This week's post focuses on three species of waterfowl which give birth to precocial young. Immediately after hatching, these young birds open their eyes, leap to their feet, fluff up their feathers and begin looking for food.
An Anna's hummingbird illustrates the opposite. Altricial young are featherless and cannot see, walk or find food. Without a parent their chances of surviving would be zero.
From one species to the next, the variance from altricial to precocial can be seen as falling on a scale with multiple increments. You can read more about the different initial abilities of avian species in this post from Stanford.
Your challenge this week is to try and determine the correct species for each of the following three types of precocial waterfowl. These two fluffy little creatures belong to our first species.
This pair of young birds represent our second species...
...while these sober little souls are members of species number three.
All three species were photographed near Foster Island this week. Regardless of their differences, they all appeared to be eating the same type of food - cottonwood seeds.
As those of you with allergies can attest, cottonwood seeds are abundant this time of year. Nature's timing is impeccable. These seeds float down from the trees at precisely the same time as our local waters fill up with hungry young birds in need of their first meal.
The consumption of these seeds shows that the value of cottonwood trees extends beyond providing nest sites and beaver food.
Our first species is clearly different from the other two. However, I find that there is not much resemblance between these young birds and their parents. One exception is that their tiny bills look similar to the adult's.
At this time of year, cottonwood seeds are so plentiful that these young birds, from our third species, filled up quickly and had time to sit in the sun. I thought the bird in the middle looked like it was trying to fly. I suspect it was really just searching for the maximum amount of warmth.
One of the young ended up in the water and had to climb back on board.
It crawled towards its mother without letting its siblings slow it down at all.
Just before reaching its attending parent, the little bird provided us with this profile view. I love how the little wing is fully extended, even the shadow is small. Not surprisingly, most of the water ran off this bird like...'water off a duck's back'.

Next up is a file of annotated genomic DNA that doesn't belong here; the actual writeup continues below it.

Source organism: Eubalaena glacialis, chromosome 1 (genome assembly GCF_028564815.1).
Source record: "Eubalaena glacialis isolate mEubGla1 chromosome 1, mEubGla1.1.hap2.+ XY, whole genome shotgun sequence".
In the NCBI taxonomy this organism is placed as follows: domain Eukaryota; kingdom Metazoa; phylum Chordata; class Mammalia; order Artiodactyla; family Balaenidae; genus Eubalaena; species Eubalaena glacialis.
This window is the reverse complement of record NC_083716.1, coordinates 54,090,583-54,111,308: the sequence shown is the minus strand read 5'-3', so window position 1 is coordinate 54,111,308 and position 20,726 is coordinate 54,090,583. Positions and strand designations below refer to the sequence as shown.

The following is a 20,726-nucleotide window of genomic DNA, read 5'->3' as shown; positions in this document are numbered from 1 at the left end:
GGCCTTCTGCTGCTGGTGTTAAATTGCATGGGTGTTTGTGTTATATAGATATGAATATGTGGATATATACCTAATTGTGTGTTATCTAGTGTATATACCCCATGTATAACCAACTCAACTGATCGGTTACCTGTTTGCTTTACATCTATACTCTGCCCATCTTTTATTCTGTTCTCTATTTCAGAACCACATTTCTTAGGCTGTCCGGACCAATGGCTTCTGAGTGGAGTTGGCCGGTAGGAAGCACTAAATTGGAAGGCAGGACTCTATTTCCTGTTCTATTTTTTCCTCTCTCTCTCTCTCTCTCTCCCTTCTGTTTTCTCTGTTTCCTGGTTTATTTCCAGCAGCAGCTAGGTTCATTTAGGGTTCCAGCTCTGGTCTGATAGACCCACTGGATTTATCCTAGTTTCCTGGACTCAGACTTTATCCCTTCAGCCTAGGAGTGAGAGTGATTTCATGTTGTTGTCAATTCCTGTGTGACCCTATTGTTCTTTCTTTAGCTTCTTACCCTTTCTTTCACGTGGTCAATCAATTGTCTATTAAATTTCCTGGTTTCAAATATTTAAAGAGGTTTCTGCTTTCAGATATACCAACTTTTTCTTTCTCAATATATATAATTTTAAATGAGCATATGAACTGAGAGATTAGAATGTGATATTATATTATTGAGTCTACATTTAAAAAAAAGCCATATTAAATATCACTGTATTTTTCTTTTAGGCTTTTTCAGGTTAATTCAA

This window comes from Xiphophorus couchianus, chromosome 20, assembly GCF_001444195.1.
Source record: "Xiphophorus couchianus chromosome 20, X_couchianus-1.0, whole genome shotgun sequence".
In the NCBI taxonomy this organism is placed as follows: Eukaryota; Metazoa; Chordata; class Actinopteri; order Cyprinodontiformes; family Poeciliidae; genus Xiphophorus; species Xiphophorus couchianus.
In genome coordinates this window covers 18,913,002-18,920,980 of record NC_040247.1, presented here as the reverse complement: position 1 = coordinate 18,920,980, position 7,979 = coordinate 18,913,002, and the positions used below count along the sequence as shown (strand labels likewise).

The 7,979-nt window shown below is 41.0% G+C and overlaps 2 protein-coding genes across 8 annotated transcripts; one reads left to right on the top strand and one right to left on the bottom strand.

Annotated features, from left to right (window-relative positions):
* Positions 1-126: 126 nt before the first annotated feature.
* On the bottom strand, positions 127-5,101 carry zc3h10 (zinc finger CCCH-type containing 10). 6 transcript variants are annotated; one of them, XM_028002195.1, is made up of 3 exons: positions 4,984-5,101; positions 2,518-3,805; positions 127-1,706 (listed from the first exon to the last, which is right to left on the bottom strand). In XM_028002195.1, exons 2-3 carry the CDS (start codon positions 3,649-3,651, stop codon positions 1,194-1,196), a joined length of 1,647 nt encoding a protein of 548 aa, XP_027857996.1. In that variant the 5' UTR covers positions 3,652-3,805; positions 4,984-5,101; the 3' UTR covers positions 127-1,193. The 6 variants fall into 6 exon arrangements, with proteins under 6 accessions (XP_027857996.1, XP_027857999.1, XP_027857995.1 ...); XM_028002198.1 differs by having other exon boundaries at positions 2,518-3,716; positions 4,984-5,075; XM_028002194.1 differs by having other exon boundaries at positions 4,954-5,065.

Compare these profiles, of our second species, with the prior three photos of species three. Do you see any differences? I think I have spotted three variations between these two similar looking types of young birds.
In all three species their bills are different, although they do resemble their parents. A second differences is the eyestripe, which in the second species extends from the eye to the beak. In species three it does not. Finally, in the third species their backs have less light markings.
Note: Immediately after the update below I will be displaying the young waterfowl with their parents. You should make your final species selections before scrolling down any further.
While you are considering your options for species one, two and three I would like to mention that this morning I added an update to last week's post. It turns our that reliably determining the gender of a long-eared owl is much more challenging than I originally thought. You can review my latest information by Clicking Here and then scrolling down to the bold title which says, Update - 5/27/17.
Species One - Canada Goose
Species Two - Mallard
Species Three - Wood Duck
The adventurous little bird that climbed out of the water finally found a safe and dry location - under its mother.
Have a great day on Union Bay...where young birds first feed on cottonwood seeds!
Without a well-funded Environmental Protection Agency, it falls to each of us to be ever more vigilant in protecting our local environments. Native plants and trees encourage the largest diversity of lifeforms because of their long intertwined history with local, native creatures. I have been told that even the microbes in the soil are native to each local landscape. My hope is that we can inspire ourselves, our neighbors and local businesses to plant native flora and to support native wildlife at every opportunity. My intention is to include at least one photo each week and visually challenge us to know the difference between native and non-native lifeforms.
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This plant is considered a weed of concern in King County. In wetland areas it out competes native vegetation, it invades lawns and in rural areas it can kill livestock if eaten in large quantities. Thank you to Kelly Brenner for teaching me about this plant.